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Cruz walks tightrope between Trump and 2020

CLEVELAND, Ohio — Ted Cruz galvanized millions of grassroots followers and is almost certain to be a front-runner four years from now should Donald Trump ...

CLEVELAND, Ohio — Ted Cruz galvanized millions of grassroots followers and is almost certain to be a front-runner four years from now should Donald Trump lose.

It’s a prospective campaign that his aides discuss openly. His associates have shown an unmatched ability to organize and wreak havoc on the convention floor, for better or for worse. And he managed to earn a prime-time speaking slot without having to endorse the man who actually won.

“It’s kind of an unusual circumstance, isn’t it?” said Sen. Mike Lee, a close Cruz friend, gazing at the podium where Cruz will speak Wednesday evening. “Almost unprecedented.”

Cruz is not expected to endorse Trump, a source familiar with the speech said. But people close to the campaign hope that he can give a speech that does not alienate the party’s Trump loyalists — even if Cruz himself does not say the word “Trump” from the stage.

A Cruz adviser said the speech, which he wrote himself, would be optimistic and about the path forward. Cruz will encourage Republicans to not grow dejected about conservatism’s future — similar to the well-received remarks he delivered in this city last week to the influential Council for National Policy.

The Cruz campaign declined to comment on speech.

Cruz heads to the dais at a zenith of his strength: Only 45, a Latino senator who ended his campaign holding onto more political capital than he has ever enjoyed in his career.

His challenge: Remaining well-liked in a GOP that, at least for now, is under the control of a man Cruz has indicated that he does not respect. Cruz has effectively placed a risky bet that the Republican Party will judge Trump harshly and reward him in the new era for not caving.

“If skillfully played, his stock will rise,” said Randall Dunning, a Texas delegate who has misgivings about Trump.

Trump campaign chairman Paul Manafort told reporters he’s “comfortable” with Cruz’s remarks.

“I’m comfortable that Sen. Cruz is going to talk about his vision for America, campaign — themes that he’s talked about in the campaign,” Manafort said at his daily briefing in Cleveland. “I think that he’ll talk about Hillary Clinton and the failures — how America can not afford to have Hillary Clinton as President. And I think he’ll say something that’ll — he’ll give a sign on where he is on Trump that’ll be pleasing to the Trump campaign and Republicans.”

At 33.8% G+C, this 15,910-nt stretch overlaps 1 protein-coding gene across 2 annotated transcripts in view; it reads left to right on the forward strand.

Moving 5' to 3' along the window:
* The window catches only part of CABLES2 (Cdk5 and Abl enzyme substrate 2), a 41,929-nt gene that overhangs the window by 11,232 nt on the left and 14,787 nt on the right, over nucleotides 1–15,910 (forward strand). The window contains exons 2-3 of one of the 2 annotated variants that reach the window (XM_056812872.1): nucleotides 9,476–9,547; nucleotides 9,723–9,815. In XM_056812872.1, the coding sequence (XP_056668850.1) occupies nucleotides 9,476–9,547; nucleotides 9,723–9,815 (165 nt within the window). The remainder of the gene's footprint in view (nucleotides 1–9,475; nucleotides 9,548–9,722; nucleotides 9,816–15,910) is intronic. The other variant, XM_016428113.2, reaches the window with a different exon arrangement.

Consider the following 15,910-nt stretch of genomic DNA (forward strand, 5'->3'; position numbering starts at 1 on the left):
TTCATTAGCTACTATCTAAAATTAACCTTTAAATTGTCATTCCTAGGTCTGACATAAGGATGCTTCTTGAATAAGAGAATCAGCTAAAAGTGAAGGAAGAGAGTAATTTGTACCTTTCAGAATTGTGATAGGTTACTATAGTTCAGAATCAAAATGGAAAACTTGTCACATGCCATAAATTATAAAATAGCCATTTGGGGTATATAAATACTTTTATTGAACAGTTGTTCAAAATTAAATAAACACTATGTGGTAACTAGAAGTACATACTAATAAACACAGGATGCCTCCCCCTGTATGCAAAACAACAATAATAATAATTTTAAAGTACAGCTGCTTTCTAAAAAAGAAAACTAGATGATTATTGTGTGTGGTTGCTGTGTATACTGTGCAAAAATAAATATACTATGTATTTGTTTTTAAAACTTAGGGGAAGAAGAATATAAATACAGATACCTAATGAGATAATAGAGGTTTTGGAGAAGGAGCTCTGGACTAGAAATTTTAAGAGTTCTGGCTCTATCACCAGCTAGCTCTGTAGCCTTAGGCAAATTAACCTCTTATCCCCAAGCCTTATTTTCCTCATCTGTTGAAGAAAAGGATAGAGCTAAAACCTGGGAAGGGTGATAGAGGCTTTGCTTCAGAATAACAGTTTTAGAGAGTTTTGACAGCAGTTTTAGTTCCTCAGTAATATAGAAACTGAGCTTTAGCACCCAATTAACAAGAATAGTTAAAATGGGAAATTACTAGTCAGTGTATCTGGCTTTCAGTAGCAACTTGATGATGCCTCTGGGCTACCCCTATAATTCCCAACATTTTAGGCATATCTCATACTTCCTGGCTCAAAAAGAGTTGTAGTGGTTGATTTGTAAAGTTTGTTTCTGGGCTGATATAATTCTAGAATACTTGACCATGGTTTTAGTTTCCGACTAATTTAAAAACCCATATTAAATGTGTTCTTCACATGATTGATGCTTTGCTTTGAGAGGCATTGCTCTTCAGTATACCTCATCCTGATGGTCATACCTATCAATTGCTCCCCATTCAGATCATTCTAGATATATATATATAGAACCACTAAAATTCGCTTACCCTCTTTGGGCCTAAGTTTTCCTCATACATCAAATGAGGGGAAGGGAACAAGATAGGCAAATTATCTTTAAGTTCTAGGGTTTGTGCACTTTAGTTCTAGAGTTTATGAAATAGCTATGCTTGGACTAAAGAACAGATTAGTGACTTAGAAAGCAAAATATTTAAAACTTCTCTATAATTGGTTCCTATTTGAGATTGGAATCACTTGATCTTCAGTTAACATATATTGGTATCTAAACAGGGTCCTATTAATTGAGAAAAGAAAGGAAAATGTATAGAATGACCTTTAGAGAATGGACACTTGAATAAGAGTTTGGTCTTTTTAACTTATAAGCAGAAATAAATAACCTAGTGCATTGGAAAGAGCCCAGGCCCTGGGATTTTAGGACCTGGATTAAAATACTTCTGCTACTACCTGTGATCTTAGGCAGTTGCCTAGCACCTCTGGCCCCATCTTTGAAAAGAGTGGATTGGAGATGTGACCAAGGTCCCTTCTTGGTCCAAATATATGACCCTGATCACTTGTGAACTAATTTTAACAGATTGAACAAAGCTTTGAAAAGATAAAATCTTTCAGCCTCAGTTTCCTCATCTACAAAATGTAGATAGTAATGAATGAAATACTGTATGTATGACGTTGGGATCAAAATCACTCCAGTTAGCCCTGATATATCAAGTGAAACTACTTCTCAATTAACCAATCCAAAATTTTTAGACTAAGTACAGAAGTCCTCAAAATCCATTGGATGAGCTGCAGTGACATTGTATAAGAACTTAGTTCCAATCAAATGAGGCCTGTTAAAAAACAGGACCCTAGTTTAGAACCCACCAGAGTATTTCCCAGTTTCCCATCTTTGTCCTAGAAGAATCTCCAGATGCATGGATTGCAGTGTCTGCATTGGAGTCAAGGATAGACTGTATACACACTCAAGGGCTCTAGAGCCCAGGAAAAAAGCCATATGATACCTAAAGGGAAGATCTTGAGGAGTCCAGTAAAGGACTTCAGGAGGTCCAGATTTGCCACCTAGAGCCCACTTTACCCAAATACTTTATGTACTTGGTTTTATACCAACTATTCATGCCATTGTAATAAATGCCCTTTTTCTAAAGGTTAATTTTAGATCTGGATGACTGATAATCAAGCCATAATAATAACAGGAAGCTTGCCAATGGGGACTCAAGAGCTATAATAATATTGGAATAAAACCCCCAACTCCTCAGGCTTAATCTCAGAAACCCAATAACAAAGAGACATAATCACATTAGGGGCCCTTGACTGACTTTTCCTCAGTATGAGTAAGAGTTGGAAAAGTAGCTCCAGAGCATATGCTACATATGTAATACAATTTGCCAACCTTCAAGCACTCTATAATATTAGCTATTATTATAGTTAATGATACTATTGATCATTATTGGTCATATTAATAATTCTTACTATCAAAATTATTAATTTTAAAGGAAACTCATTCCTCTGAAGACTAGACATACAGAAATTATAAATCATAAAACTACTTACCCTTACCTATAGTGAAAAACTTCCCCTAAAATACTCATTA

Looking ahead to 2020

Cruz’s team, which has largely remained intact in the three months since he dropped out, speaks freely about a 2020 bid, and the speech is sure to be seen as an informal kickoff for that re-run if Hillary Clinton wins. A top political strategist — David Polyansky — will soon become his Senate office’s chief-of-staff, and he has kept in touch with top allies and donors that could give him an enormous head start four years from now.

Cruz is popular with a party base that is trending rightward. He earned grudging respect from the establishment for his wily political talent. And if Trump does lose and send the GOP toward soul searching, Cruz allies see him as an elixir, an unblemished Republican who stuck to principle unlike possible rivals Marco Rubio, Paul Ryan or Mike Pence, who all have backed Trump.

And it’s a power that Trump himself recognizes, granting Cruz a speaking slot weeks after he unequivocally said that no Republican would grace the stage if they didn’t endorse him. Cruz declined to, but Trump — courting a conservative movement that still does not totally trust him — conceded.

But power has risks, as Cruz World has been reminded this week.

Even though his campaign tried to keep the anti-Trump movement at arm’s length this week, his allies were tied to some of the floor activity Monday that served to embarrass the Republican National Committee and Trump. Cruz aides made clear that they did not support efforts to strip Trump of the nomination, but the activity of Lee and a key Cruz adviser — Ken Cuccinelli — in behind-the-scenes hijinks muddied the waters about where Cruz stood, especially since he declined to ever disavow the machinations.

“That’s frustrating to us Cruz people,” said Clint Moore, a rules guru from Texas who has known Cruz since he was 17. “All of us who are Cruz supporters and who wanted a roll call yesterday are tagged as Never Trump people, which is totally ridiculous.”

And his reluctance to endorse Trump has caused some Republicans to see him as a less-than-loyal soldier for the party. Should Trump lose by a close margin, perhaps, Cruz could find himself subject to recriminations from Trump voters who feel that Cruz placed his own personal ambition above the good of the party.

“It’s the candidate that gets the most votes wins. That’s just the way it is,” said Sen. John Cornyn, Cruz’s Texas colleague who told reporters that Cruz should endorse Trump. “People are going to have their own timetable and their own way of adjusting to that reality.”

Some Republicans are giving him the space to come around, confident that he just needs a few more moments of solace before making the right decision.

“He didn’t say he wasn’t going to vote for him. He just said he was not enthusiastic about it,” said Don Huffines, a Texas state senator from a powerful Dallas family. “And I think it’s easy to change his mind.”